For decades, many aspects of Dinophysis biology have remained intractable due to our inability to maintain these organisms in laboratory cultures. Recent breakthroughs in culture methods have opened the door for detailed investigations of these important algae. Here, for the first time, we demonstrate toxin production in cultures of North American Dinophysis acuminata, isolated from Woods Hole, MA. These findings show that, despite the rarity of Dinophysis-related DSP events in North America, D. acuminata from this area has the ability to produce DSP toxins just as it does in other parts of the world where this species is a major cause of DSP toxicity. In our cultures, D. acuminata cells were observed feeding on Myrionecta rubra using a peduncle. Culture extracts were analyzed using LC-MS/MS, providing unequivocal evidence for the toxin DTX1 in the Dinophysis cultures. In addition, a significant amount of an okadaic acid diol ester, OA-D8, was detected. These results suggest that this Dinophysis isolate stores much of its OA as a diol ester. Also, toxin PTX-2 and a hydroxylated PTX-2 with identical fragmentation mass spectrum to that of PTX-11, but with a different retention time, were detected in this D. acuminata culture. This demonstration of toxin production in cultured North American Dinophysis sets the stage for more detailed studies investigating the causes of geographic differences in toxicity. It is now clear that North American Dinophysis have the ability to produce DSP toxins even though they only rarely cause toxic DSP events in nature. This may reflect environmental conditions that might induce or repress toxin production, genetic differences that cause modifications in toxin gene expression, or physiological and biochemical differences in prey species.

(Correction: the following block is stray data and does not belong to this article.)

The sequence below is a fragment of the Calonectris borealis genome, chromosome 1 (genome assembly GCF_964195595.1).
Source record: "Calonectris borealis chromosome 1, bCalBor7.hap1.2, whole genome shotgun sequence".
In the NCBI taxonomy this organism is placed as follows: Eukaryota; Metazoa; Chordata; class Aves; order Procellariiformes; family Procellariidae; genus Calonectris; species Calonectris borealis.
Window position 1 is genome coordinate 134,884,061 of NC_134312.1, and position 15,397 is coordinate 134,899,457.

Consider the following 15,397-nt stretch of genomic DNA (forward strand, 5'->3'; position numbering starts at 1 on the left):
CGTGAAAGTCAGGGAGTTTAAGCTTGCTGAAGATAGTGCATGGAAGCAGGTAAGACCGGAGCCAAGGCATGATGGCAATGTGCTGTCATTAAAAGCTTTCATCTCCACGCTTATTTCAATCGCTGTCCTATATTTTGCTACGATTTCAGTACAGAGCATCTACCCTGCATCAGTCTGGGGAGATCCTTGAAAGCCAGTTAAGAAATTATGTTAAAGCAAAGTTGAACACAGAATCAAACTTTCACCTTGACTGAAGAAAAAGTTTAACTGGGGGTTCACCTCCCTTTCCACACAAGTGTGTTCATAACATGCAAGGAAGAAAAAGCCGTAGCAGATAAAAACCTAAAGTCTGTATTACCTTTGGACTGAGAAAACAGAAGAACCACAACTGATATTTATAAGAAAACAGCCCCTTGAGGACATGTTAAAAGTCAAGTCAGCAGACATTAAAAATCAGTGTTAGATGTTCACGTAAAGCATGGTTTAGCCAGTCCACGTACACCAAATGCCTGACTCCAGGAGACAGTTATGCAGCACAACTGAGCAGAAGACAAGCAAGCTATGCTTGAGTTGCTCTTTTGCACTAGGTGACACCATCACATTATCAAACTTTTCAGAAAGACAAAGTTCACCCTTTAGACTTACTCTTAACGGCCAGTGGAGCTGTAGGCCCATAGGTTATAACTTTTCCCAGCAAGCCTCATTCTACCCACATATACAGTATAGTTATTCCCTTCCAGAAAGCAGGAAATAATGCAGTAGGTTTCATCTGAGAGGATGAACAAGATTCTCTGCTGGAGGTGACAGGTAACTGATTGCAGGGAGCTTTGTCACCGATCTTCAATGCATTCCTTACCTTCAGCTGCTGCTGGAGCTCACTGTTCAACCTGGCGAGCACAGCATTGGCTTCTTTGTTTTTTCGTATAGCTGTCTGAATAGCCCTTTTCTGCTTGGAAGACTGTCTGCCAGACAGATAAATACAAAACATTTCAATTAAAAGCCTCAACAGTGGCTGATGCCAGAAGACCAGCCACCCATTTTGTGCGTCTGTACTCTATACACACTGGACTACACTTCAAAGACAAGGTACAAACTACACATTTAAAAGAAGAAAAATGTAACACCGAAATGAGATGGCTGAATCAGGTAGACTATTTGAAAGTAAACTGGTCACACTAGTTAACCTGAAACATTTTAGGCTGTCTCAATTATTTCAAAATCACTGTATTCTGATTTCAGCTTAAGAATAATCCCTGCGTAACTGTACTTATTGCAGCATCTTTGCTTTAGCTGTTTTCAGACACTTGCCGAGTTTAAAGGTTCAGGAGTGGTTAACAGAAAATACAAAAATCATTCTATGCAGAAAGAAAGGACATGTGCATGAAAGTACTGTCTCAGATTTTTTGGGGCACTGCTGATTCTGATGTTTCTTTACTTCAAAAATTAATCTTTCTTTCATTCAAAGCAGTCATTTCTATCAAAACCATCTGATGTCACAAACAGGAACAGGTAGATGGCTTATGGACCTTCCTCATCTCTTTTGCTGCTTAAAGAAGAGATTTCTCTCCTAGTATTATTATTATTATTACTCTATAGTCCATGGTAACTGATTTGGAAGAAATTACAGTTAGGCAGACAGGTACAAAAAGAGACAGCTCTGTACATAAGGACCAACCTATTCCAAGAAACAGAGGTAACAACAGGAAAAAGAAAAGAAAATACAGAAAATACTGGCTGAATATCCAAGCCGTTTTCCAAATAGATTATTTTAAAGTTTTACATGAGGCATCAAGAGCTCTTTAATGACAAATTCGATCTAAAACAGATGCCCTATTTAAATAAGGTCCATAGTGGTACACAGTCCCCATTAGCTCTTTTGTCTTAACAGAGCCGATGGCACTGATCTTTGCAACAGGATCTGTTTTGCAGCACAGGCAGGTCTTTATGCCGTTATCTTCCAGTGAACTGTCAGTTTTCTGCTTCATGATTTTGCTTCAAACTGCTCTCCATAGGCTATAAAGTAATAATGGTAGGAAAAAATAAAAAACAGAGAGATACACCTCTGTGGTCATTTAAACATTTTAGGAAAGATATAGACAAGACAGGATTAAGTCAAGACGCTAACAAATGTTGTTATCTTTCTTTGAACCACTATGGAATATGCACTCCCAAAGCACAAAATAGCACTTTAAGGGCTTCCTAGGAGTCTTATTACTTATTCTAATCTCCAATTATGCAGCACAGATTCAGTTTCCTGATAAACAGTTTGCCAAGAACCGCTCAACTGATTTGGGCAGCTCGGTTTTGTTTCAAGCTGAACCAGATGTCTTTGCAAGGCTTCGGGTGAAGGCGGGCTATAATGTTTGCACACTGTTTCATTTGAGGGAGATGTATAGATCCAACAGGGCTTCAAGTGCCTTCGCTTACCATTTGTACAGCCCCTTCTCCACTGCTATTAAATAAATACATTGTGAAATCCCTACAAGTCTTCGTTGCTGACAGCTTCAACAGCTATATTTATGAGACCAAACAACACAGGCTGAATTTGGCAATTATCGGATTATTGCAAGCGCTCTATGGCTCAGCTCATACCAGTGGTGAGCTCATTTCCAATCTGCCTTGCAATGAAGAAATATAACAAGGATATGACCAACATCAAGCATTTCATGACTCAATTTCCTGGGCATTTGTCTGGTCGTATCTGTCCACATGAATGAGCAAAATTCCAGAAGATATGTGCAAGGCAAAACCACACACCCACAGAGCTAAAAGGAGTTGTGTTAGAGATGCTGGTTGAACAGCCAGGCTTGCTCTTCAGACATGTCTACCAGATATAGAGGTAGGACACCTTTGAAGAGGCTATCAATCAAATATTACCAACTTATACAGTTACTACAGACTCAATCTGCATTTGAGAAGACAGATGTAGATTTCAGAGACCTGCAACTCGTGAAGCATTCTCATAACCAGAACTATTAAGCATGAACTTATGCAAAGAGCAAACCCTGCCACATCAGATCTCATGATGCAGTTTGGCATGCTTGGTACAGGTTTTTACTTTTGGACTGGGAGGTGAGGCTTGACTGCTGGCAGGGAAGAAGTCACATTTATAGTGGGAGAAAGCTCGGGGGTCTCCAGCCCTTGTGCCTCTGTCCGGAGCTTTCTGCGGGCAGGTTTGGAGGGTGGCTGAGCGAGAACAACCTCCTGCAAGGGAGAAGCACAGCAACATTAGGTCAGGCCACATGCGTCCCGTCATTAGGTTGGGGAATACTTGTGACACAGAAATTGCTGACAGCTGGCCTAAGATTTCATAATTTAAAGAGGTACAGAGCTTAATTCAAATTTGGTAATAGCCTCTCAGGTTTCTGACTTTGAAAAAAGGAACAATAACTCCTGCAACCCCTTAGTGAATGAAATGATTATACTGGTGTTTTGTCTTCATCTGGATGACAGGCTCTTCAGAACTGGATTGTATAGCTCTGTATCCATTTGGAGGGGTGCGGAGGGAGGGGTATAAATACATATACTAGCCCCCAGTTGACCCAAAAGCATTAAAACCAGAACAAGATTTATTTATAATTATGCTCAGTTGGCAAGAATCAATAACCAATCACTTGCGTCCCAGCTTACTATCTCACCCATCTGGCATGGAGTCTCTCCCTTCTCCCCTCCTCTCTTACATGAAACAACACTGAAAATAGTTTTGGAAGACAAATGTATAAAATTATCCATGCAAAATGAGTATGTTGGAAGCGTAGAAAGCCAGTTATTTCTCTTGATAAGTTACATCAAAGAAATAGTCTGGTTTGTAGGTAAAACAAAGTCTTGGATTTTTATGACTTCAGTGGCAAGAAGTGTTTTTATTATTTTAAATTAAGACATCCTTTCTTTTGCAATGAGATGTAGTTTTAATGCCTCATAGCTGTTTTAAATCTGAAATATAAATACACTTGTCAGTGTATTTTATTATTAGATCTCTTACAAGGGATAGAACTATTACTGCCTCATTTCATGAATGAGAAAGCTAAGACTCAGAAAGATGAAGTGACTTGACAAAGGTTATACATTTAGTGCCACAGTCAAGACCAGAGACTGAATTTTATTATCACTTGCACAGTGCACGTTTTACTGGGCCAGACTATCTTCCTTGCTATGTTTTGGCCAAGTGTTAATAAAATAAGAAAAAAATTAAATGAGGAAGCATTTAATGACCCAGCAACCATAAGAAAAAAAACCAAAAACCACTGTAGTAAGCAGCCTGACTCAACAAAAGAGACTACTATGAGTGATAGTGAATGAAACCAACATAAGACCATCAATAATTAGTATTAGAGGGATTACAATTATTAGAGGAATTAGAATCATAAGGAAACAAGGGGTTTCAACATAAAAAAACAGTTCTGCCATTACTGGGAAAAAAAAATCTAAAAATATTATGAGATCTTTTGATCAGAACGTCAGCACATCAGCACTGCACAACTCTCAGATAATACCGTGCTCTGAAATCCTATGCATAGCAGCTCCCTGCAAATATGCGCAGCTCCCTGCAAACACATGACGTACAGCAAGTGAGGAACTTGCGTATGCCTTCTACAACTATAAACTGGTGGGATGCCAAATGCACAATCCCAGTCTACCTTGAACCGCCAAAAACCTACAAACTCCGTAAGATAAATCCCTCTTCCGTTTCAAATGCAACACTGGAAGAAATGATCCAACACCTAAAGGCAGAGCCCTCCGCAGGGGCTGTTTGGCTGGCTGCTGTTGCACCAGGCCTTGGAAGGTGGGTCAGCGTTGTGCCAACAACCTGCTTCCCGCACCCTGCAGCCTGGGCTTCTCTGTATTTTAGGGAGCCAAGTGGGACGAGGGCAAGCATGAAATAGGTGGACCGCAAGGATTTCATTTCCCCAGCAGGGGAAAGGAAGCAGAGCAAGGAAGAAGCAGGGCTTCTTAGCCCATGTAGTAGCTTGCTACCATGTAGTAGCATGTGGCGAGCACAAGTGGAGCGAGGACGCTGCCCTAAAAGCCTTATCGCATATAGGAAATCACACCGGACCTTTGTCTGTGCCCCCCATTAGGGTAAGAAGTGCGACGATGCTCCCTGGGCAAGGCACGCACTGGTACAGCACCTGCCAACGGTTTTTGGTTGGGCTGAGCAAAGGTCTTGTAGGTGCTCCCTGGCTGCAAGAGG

- Diarrhetic shellfish poisioning (DSP)
- Okadaic acid
ASJC Scopus subject areas
- Aquatic Science
- Plant Science